J-Pop post (kinda, sorta)
In a World of Auto-Tune, Can a Computer Create a Star?
Back at the dawn of the Nineties, platinum-minting producer Maurice Starr made an all-too-candid boast to a reporter for Entertainment Weekly: “I think I can make anybody a star.”
It was hard to argue with him at the time: He’d ignited a pair of pop supernovas — the boy band New Edition, and their color-inverted clones New Kids on the Block — and he was hardly the first Svengali to intimate that his stars were mere channels for his genius. But Starr’s point was blunter than most. Dismissing the role of talent and even looks or charisma, he presented his performers as interchangeable, programmable parts; fancy instruments brought to musical life by the real artist behind them.
It was that attitude that led to the falling out between Starr and his creations, putting The General on the sidelines even as not-so-New Edition and no-longer-kids NKOTB made high-profile returns earlier this year.
Starr might yet find himself vindicated. Last night, fans packed theaters in nine cities across the nation for a special “live” broadcast of a concert featuring Miku Hatsune, the next big Asian pop idol hoping to make a transpacific leap into the U.S. market. The landscape is littered with artists who’ve tried and failed that feat, but that hasn’t given Hatsune pause — mostly because she doesn’t actually exist.
Miku Hatsune is a vocaloid — a software program based on digital synthesizer technology invented by musical instrument giant Yamaha, and brought to 3-D animated life by Japan’s Crypton Future Media. Though she’s depicted in person (in persona?) as a 16-year-old girl with floor-length cerulean ponytails and saucer-sized matching eyes, her real identity is as a library of artfully sampled phonemes — what Crypton calls a “voicebank” — generated by actual-human actress-singer Saki Fujita.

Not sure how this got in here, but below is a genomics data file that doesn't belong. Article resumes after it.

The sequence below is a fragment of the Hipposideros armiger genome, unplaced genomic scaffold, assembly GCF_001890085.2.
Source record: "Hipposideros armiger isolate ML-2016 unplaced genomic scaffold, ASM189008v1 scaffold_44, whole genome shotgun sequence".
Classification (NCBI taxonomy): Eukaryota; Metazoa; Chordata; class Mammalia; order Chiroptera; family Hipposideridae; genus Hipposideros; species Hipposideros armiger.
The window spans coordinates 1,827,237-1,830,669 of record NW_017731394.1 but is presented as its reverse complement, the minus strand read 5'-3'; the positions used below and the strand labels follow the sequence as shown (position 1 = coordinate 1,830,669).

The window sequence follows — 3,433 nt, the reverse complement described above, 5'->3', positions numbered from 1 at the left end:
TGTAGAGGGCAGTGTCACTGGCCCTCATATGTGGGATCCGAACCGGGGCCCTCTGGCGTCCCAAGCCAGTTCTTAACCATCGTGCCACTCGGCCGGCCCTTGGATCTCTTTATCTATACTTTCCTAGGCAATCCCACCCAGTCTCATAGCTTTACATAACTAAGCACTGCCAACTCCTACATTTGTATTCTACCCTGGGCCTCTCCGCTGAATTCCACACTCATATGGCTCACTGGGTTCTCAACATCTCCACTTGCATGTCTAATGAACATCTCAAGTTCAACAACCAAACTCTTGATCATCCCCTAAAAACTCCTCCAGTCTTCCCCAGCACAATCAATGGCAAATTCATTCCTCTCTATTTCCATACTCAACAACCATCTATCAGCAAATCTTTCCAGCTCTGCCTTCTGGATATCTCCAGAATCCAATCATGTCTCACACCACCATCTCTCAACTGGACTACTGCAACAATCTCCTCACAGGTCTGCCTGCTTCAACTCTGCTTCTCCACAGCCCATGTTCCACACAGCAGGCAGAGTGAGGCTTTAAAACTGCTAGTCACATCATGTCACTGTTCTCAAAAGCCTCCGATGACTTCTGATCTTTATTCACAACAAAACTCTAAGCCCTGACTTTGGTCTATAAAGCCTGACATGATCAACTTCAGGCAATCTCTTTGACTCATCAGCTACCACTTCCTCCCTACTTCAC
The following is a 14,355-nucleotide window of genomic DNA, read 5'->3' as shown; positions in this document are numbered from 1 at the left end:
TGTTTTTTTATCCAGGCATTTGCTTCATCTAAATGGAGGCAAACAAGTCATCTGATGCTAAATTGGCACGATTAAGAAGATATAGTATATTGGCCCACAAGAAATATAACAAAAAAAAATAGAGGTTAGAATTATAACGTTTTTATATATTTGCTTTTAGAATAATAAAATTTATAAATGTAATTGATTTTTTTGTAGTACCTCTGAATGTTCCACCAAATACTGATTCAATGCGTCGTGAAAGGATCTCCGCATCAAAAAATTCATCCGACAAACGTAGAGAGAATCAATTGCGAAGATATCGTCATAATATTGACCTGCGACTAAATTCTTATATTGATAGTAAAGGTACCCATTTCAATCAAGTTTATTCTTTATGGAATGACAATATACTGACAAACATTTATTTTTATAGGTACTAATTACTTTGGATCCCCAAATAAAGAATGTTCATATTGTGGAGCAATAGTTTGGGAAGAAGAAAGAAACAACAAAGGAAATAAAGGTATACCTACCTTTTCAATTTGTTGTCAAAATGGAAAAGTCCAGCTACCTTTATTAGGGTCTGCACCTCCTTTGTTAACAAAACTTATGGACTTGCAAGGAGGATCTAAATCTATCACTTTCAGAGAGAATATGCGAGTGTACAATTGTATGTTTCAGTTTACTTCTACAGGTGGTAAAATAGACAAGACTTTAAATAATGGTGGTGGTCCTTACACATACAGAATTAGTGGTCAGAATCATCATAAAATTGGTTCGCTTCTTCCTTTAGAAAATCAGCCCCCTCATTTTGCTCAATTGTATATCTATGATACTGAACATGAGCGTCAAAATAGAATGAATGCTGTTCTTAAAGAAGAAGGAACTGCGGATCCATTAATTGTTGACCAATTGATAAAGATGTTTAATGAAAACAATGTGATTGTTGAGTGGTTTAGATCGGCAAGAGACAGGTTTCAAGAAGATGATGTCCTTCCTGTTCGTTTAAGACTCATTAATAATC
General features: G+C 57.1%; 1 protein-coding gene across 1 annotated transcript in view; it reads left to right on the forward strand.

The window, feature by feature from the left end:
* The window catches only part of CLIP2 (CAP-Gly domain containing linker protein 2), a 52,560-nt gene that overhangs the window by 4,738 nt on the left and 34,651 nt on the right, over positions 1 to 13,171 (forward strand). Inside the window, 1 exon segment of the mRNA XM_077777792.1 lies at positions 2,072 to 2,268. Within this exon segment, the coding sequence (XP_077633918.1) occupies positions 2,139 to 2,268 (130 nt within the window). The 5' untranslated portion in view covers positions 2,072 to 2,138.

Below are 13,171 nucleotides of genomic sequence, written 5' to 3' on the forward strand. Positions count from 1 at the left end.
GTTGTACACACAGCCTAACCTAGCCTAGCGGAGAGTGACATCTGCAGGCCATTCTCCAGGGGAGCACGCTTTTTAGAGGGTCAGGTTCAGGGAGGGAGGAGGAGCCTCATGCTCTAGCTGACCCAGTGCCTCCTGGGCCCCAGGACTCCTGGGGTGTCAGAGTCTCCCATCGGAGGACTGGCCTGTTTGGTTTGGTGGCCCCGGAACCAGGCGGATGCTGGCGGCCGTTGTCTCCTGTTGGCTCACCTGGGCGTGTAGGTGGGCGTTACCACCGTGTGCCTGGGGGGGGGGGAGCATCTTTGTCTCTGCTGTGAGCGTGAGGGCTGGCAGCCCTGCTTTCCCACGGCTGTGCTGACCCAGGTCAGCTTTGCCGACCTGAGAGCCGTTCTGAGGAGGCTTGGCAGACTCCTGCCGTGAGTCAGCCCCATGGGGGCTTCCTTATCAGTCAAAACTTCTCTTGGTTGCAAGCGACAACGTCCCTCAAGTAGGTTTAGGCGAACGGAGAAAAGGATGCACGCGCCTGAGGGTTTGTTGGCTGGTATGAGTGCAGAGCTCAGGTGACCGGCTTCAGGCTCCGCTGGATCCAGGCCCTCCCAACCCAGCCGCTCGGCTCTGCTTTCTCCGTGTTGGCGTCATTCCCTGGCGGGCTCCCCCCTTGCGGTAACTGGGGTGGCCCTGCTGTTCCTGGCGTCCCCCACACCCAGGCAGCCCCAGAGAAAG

Yamaha’s proprietary code, licensed by Crypton, allows users to input lyrics and melodies of their own choosing and have them automagically synthesized into sung vocals using those samples. The end result sounds a trace tinny and processed — think Alvin and the Chipmunks lightly genespliced with a turn-by-turn GPS guide — but is still far more convincing than any other consumer-grade voice-synthesizer software to date, especially one that costs less than, say, MS Office (which isn’t nearly as kawaii).
And though Crypton hasn’t moved quite as many boxes of Hatsune as Microsoft has of Office just yet, the software has been tremendously popular, making her the first real breakout product in the vocaloid industry. Indeed, in 2009, the first album by Supercell, a fan-band using Hatsune as its vocalist, hit number four on the Japan pop music charts and has since been certified gold. Last year, the all-vocaloid compliation album Vocalogenesis Featuring Miku Hatsune hit number one the day after its release, shouldering aside Justin Bieber (#2) and Lady GaGa (#7). Now Hatsune is nothing less than a full-fledged virtual celebrity, whose sassy animated image is stamped on licensed goods and Super GT racecars; tens of thousands of fans even signed a petition that successfully motivated the Japanese Aerospace Exploration Agency to place Hatsune’s likeness on its Venus-bound spacecraft Akatsuki.